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Critical thinking is the application of appropriate skills and strategies in order to obtain the desired outcome. It involves monitoring thinking processes, checking whether progress is being made towards the desired goal, and ensuring accuracy.

In order to learn critical thinking, learners can be taught metacognitive strategies that help them to control their thinking processes (1). Unsurprisingly, most employers want their employees to be able to think critically for themselves, and this is recognised at a country level in vocational frameworks across the world, which often call for the skills of critical thinking. But the pedagogy for cultivating such skills is all too often underdeveloped (2). Ellen Langer has shown how teaching content ‘mindfully’, consciously teaching from multiple perspectives, and inviting an open-endedness to complex problems and an awareness of the importance of context is important (3).

Critical thinking would seem to be a complex and under-explored area of vocational pedagogy. Yet, most writers in the field seem to be agreed on the point that to promote critical thinking the students must learn to teach themselves to reflect and refine the strategies, to develop their metacognitive knowledge and skills (eg weigh evidence, look for interrelatedness or interrelationships, develop stable hypotheses) (2).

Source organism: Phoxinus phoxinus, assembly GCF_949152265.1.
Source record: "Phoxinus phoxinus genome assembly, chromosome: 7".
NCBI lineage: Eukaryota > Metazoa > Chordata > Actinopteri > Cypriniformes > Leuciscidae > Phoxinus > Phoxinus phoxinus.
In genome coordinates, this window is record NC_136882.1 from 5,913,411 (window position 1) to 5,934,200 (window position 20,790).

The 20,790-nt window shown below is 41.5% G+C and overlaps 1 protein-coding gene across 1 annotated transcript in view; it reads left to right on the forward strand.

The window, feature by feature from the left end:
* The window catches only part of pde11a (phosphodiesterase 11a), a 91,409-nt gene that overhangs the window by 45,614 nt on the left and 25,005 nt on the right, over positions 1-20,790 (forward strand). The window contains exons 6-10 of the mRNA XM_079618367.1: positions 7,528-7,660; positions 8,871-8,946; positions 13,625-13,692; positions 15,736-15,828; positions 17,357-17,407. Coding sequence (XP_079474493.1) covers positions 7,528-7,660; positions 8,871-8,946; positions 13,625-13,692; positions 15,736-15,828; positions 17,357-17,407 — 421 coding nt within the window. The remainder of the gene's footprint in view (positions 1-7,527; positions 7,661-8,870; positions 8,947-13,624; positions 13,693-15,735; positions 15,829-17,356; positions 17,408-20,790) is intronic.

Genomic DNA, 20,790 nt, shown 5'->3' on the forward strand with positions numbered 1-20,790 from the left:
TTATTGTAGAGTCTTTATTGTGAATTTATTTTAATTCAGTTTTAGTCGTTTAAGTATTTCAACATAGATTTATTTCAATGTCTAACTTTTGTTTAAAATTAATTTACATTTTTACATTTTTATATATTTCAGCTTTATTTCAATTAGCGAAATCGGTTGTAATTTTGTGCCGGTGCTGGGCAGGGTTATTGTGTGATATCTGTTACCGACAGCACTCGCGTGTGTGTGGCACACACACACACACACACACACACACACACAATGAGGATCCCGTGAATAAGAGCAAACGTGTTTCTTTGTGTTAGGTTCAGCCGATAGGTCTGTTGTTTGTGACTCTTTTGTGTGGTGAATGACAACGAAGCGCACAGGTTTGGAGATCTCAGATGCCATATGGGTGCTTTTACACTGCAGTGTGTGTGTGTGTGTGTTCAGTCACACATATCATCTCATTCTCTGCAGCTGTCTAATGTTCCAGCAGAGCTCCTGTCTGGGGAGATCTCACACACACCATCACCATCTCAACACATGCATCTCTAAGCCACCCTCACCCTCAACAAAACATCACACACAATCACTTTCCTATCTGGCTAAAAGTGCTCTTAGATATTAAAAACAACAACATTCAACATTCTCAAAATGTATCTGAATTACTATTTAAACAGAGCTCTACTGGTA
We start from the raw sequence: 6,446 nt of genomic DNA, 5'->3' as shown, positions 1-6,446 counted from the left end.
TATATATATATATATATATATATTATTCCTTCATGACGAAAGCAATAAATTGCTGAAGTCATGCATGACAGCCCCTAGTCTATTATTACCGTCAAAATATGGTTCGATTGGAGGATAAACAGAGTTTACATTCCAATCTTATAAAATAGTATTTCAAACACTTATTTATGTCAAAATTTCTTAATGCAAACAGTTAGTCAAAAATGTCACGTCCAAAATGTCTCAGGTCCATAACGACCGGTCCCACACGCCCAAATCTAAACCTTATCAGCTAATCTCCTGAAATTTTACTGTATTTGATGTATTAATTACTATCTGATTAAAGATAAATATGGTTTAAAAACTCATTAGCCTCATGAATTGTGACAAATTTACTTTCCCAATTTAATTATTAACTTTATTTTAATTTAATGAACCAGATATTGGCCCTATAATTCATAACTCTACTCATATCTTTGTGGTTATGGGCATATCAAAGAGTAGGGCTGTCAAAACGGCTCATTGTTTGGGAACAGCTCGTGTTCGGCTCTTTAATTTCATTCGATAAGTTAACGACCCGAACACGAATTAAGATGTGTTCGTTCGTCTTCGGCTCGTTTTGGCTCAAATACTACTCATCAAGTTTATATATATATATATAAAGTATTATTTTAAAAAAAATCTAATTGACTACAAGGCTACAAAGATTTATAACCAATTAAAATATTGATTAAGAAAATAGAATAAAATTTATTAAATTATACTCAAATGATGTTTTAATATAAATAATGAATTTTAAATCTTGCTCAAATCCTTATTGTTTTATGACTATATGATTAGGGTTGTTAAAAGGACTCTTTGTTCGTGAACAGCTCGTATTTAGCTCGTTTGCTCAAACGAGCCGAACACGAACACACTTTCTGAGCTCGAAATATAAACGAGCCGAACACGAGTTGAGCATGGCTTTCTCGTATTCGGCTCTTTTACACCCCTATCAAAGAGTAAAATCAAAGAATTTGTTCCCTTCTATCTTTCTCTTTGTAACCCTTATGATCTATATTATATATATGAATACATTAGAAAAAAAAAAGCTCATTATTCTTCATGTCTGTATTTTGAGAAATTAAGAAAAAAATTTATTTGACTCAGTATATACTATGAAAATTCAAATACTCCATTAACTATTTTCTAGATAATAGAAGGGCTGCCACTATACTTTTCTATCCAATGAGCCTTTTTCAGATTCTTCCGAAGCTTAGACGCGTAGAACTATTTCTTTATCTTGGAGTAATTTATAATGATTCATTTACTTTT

Critical Thinking for Deeper Levels of Thoughtfulness

Turning to a specific example linking the pedagogy of sewing to that of learning to write, Liz Rohan (4) demonstrates how early domestic arts (sewing) educators ‘emphasised what is now lauded as contemporary pedagogical initiatives such as an emphasis on visual literacy, the production of multimodal texts, critical thinking, discussion, and sequenced courses focused on the production as well as the consumption of knowledge’ (4).

Before the ‘ready-made’ clothing industry took over, early domestic arts educators:

  • Believed in curricula that emphasised creativity over the mere demonstration of skill.
  • Focused on learning through sequenced activities and assignments that promoted the production of knowledge rather than its passive absorption. (4)

In today’s economic context where creativity is paramount (5), a vocational pedagogy that promotes deeper levels of thoughtfulness and inventiveness is to be desired.


  • Ku, K. & Ho, I. (2010). Metacognitive Strategies that Enhance Critical Thinking. Metacognition Learning, 5, 251-267.
  • Pithers, R. T. & Soden, R. (2000). Critical Thinking in Education: A review. Educational Research, 42(3), 237-249.
  • Langer, E. (1997). The Power of Mindful Learning. New York: Addison-Wesley.
  • Rohan, L. (2006). A Material Pedagogy: Lessons from early-twentieth-century domestic arts curricula. Pedagogy, 6(1), 79-101.
  • Spencer, E., Lucas, B. & Claxton, G. (2012). Progression in Creativity – Developing New Forms of Assessment: A literature review. Newcastle: CCE.

Lucubrate Magazine August 2019

The article is from the report “How to teach vocational education: A theory of vocational pedagogy” by Bill Lucas, Ellen Spencer and Guy Claxton, The City & Guilds Centre for Skills Development (December 2012)

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Lucubrate Magazine
Lucubrate Magazine

Lucubrate Magazine highlights trends in education and development. Development in this context can be technological, educational, individual, social or global, and everything related to education.
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